Carvana (NYSE:CVNA) has been a disappointment to nearly anyone that’s become involved with the stock. And even though the stock is down nearly all the way, I argue that part of the problem here is that analysts’ expectations for Carvana are still woefully high.
There’s an expectation that Q1 2023 will kick off with a +20% y/y CAGR. However, common sense alone would put that figure into question. There’s a myriad of macro factors that are bringing the economy to a grinding halt.
With that in mind, I believe that expectations for Carvana are still too high, even now.
That doesn’t mean I suggest selling out of this stock. But it does mean that investors should take a wait-and-see approach rather than looking to buy this falling knife.
Revenue Growth Rates Will Decelerate Further
I believe that Carvana’s growth rates will continue to migrate lower still. Even though Q2 only saw 16% y/y revenue growth rates, I believe that there’s still room for these growth rates to end up flat y/y in the coming quarters.
This is contrary to analysts’ expectations, as you can see below.
What analysts project is that once Carvana gets into 2023, its revenue growth rates will accelerate. How? In what world is that going to happen? Let’s get some perspective.
Getting Some Perspective
Carvana’s business model is about delivering lower-priced second-hand cars than traditional car dealers. Consumers are able to peruse their preferred car online and thereby removing a lot of inefficiencies from having dealers spend time trying to sell cars.
Indeed, the idea certainly has a lot of appeal as very few customers want to negotiate with second-hand car dealers in a process that consumers know they’ll be hoodwinked.
Hence, there is a lot to like about the business model and that’s what I wish to emphasize. The problem is not with Carvana itself. The problem is that the economy is simply not strong enough to allow Carvana to thrive.
Not only is there high inflation and low wage growth, but on the back of rapidly rising interest rates, mortgage payments have moved substantially higher too.
Today that’s not a problem, as consumers still have some savings and excess disposable income. But rapidly, in the coming months, the situation will change.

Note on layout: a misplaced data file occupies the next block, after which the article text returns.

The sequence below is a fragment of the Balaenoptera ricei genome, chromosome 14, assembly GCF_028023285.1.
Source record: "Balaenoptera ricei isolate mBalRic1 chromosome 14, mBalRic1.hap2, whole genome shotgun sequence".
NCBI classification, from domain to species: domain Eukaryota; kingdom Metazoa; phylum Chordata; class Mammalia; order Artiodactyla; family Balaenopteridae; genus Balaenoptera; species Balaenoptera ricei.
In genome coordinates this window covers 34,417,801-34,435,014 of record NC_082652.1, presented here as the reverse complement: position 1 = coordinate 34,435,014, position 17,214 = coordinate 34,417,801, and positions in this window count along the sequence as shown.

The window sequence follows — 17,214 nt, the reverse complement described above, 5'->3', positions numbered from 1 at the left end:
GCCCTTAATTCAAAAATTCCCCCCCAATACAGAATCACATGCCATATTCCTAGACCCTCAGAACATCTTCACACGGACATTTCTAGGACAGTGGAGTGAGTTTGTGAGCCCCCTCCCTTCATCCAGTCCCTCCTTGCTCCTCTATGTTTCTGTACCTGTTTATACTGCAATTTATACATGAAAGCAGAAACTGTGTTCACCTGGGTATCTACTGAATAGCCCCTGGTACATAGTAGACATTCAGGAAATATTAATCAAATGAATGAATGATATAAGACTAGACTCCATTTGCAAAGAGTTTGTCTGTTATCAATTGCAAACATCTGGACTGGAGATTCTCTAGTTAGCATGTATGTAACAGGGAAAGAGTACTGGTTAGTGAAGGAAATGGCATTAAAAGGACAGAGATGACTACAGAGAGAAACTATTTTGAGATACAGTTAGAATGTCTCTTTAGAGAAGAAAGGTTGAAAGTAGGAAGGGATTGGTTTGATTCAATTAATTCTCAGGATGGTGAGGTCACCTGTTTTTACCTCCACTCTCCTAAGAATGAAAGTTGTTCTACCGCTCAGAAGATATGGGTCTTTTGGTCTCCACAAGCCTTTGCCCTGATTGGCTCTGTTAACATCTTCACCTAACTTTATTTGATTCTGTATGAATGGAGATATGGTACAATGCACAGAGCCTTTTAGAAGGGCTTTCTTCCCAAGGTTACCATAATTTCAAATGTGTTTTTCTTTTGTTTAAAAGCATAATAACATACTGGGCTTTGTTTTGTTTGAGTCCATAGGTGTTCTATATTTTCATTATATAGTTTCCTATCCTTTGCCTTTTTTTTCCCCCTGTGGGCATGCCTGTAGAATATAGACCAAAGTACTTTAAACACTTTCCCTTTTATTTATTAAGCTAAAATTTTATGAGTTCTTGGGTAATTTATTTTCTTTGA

And households that were contemplating replacing their old car will now try to delay their upgrade as long as possible.
Indeed, I believe that households that were looking for an upgrade would have already done it, at any rate, last year when there was free money flying around. Today, the setup is diametrically opposite.
Today household budgets are restricted. And against that backdrop, I simply struggle to see how Carvana will enter 2023 and post any growth to its top line. Let alone +20% CAGR. I find this absurd.
The New Focus, Path to Profitability
On the back of both its debt and equity raise earlier this year, Carvana holds $6.6 billion net debt. Meanwhile, Carvana’s EBITDA is still in negative territory.
Now, this is where things become even more restrictive for Carvana.
On the surface, Carvana’s EBITDA was negative $239 million in Q2 2022, a figure that isn’t particularly troubling. But of that figure, close to 50% is interest expense that gets added back to EBITDA.
What’s more, Carvana holds $500 million worth of its 2025 notes.
And those notes will have to be refinanced sooner rather than later. Carvana can’t let the clock run out. And when these notes get refinanced at some point in the next 18 months, their rates will be substantially higher than 5.6%.
Recall, Carvana astutely raised its 2025 notes in October 2020, at a time when interest rates were at rock bottom. Today, that is no longer the case, as you know.
CVNA Stock Valuation – Difficult to Estimate Intrinsic Value
The problem with investing in unprofitable businesses that are steadfastly focused on growth at any cost strategies is that when the economy is no longer compliant, what was once perceived to be a secular growth story, rapidly becomes a “show-me story“.
And even if in the long-run Carvana will be fine, between now and the long run, it can be a very long time. And equity investors aren’t the most patient people at the best of times.
But when a stock is down so significantly and everyone is asking difficult questions from the business, even if the business has proclamations of reaching positive free cash flow, investors refuse to give a hemorrhaging business the benefit of the doubt.
The Bottom Line
Today, the commentary around investing in stocks has become sullen on good days. And ghastly on other days. I believe that we are so close to a full-on capitulation, one can feel it. Investors are today beyond the point of throwing good money after bad money.
Investors rarely talk of diamond hands anymore. While the passion to “buy the dip” is now something that people say, but never convincingly do. That is, if they do it at all.
We are on the cusp of a new market. Where investors buying a basket of companies today will feel like geniuses 12 months from now. Indeed, as difficult as it may seem to believe, there’ll be huge gains to be made from this point forward.
And despite all that, I’m not convinced that Carvana will participate in that upside movement.
(Except for the headline, this story has not been edited by PostX News staff and is published from a syndicated feed.)